AUBURN, Ala. — Jonathan Wallace focused on what he needed to do for Auburn, rather than looking up to the stands for comfort.
No matter how the Central-Phenix City product played Saturday, he knew his parents and other fans in attendance would love him no matter what.
“I block a lot of things out during the game, because ultimately you want to have success,” Wallace said. “But it’s always good to have that support in the stands of them being there for you. It was really nice to see them after the game, all huddled up together.”
Family, including an uncle flying up from Texas, and close friends, including a former teammate at Central, came together to watch Wallace become Auburn’s fifth true freshman to start at quarterback.
“That was a lot of fun,” Wallace said, “being able to play for my city that’s not too far from here.”
Wallace started slowly, losing yards on his first designed run and getting picked off on a deep route looking for Sammie Coates in double coverage in a scoreless game.
“For a young guy to come in there in his first start, I am sure he will be very critical and hard on himself,” coach Gene Chizik said. “That’s the way he is, but just looking at it from the naked eye, I am very proud of the way that he performed.”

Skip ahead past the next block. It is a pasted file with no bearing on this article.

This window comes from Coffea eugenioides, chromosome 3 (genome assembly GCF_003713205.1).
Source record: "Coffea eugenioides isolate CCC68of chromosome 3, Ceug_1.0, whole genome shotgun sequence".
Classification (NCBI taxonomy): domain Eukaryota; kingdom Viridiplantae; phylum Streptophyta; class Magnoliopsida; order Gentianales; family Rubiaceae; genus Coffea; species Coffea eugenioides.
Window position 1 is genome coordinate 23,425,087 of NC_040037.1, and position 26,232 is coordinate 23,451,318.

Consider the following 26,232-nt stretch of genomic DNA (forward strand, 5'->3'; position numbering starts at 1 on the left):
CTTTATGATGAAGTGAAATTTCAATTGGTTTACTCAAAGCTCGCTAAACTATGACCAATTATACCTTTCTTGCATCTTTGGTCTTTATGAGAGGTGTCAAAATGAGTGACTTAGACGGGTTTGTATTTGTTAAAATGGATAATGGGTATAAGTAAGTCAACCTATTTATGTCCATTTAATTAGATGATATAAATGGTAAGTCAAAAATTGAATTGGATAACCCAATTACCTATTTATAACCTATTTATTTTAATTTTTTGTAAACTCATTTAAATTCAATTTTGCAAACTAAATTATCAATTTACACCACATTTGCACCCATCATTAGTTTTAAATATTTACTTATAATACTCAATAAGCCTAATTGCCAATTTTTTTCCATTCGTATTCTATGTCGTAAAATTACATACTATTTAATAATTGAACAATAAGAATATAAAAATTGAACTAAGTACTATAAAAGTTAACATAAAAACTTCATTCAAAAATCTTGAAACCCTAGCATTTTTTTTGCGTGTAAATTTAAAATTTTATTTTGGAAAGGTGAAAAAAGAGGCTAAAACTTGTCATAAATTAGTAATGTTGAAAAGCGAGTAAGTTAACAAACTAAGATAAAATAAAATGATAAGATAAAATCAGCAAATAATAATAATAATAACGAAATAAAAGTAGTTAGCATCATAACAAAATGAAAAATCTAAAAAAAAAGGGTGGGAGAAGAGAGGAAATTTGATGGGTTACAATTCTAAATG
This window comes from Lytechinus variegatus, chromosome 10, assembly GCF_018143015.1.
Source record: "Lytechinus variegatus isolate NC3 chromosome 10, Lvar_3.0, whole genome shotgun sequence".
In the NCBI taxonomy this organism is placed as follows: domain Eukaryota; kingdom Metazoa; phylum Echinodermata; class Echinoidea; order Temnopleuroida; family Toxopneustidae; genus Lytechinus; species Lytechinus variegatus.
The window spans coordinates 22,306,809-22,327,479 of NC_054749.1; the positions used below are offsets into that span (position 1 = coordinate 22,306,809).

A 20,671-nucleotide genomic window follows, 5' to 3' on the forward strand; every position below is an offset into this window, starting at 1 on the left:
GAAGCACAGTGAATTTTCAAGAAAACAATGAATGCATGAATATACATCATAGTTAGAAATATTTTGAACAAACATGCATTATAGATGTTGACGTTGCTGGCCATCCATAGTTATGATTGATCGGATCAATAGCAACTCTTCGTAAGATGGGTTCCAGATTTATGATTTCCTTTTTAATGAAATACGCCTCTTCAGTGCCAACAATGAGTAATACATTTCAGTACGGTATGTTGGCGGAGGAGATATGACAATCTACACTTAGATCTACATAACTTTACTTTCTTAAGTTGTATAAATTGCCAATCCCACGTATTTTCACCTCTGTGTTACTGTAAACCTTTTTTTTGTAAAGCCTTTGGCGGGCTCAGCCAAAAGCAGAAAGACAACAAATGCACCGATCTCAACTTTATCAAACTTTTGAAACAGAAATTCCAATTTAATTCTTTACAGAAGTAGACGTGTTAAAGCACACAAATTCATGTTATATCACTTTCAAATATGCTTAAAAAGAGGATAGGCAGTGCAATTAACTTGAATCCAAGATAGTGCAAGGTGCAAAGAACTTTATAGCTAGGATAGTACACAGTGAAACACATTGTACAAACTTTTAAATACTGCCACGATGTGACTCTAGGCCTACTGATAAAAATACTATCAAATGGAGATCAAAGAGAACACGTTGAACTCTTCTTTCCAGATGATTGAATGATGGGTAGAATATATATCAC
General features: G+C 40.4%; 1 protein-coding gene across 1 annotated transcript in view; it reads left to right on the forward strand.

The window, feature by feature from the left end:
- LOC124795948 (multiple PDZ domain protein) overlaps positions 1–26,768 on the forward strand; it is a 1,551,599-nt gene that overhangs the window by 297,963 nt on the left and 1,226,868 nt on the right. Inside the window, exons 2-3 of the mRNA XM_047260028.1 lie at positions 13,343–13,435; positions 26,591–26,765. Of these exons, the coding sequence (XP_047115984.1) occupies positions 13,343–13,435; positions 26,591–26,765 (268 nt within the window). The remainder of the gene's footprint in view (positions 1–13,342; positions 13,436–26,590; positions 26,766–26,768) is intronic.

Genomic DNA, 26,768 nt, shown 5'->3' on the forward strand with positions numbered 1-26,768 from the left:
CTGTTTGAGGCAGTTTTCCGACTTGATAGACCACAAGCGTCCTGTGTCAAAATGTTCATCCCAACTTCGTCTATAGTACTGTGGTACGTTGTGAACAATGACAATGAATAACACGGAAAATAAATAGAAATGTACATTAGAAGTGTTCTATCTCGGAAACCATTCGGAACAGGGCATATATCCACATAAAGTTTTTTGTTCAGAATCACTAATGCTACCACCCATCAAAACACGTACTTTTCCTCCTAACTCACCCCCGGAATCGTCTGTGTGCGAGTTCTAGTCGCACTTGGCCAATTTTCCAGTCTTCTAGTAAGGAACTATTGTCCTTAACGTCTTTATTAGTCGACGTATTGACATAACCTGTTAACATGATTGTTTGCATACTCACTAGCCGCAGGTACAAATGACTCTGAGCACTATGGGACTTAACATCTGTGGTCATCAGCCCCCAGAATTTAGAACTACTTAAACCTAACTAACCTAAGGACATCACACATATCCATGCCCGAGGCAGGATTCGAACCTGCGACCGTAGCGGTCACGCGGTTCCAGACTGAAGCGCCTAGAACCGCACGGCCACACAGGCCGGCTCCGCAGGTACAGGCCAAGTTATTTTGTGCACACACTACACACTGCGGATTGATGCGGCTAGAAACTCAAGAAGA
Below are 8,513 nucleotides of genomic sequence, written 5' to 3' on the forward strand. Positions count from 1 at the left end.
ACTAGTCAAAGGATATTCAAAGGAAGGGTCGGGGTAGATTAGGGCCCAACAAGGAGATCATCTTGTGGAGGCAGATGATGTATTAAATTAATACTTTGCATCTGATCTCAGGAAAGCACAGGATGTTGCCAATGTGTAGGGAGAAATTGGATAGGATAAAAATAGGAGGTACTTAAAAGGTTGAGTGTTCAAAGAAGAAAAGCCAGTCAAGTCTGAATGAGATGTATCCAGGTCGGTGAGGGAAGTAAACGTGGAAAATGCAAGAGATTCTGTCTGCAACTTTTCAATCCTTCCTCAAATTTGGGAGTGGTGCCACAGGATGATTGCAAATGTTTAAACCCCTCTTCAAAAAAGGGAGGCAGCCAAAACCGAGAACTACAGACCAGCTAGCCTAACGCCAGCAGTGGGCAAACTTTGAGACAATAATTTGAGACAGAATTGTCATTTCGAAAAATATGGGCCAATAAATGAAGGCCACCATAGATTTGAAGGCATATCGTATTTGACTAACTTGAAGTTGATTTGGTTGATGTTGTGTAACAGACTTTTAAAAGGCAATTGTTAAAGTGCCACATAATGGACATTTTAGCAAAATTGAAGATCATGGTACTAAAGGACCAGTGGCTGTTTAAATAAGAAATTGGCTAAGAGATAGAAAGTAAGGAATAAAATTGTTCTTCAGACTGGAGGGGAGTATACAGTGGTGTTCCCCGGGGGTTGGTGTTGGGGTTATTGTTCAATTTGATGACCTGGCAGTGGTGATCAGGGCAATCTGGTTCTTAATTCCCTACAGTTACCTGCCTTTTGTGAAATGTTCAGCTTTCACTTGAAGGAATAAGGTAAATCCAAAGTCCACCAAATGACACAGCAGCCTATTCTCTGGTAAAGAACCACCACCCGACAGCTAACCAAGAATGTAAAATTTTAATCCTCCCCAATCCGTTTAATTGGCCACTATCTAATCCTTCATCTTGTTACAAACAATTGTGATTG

He finished 9-for-16 with 164 yards and a 40-yard touchdown to Trovon Reed, but at half he had just 50 passing yards and the offense led 7-0 over a hapless New Mexico State opponent.
“We can’t do that next week (against Georgia),” Wallace said. “We have to really work next week on coming out hot, ready, on fire, and going along with everything.”
Reliable tight ends can often be a security blanket for young quarterbacks, and Wallace had none this week. Senior Philip Lutzenkirchen was on the field using crutches after season-ending hip surgery, and he was joined by sophomore C.J. Uzomah, who according to a source broke his finger late in the week.
No active tight ends Saturday had registered a catch this year, leaving Brandon Fulse and Blake Burgess, primarily blockers, to handle the position.
“It cut down on some of our personnel, but some guys really stepped up this week,” Wallace said. “Brandon was the only true tight end we had this week, and he really stepped up to the plate this week and played very well.”
Since Auburn prevailed 42-7 — helped by more than 300 rushing yards — Tigers quarterbacks in their debuts improved to 8-2 since the Jason Campbell era in 2001.
“When we have a running game and the offensive line like we have,” Wallace said, “it makes a lot of things easier.”
Wallace did guide scoring drives of 89, 80, 96 and 77 yards.
“Jonathan Wallace is a big leader,” Reed said. “We all follow his lead. When he’s positive, we’re positive.”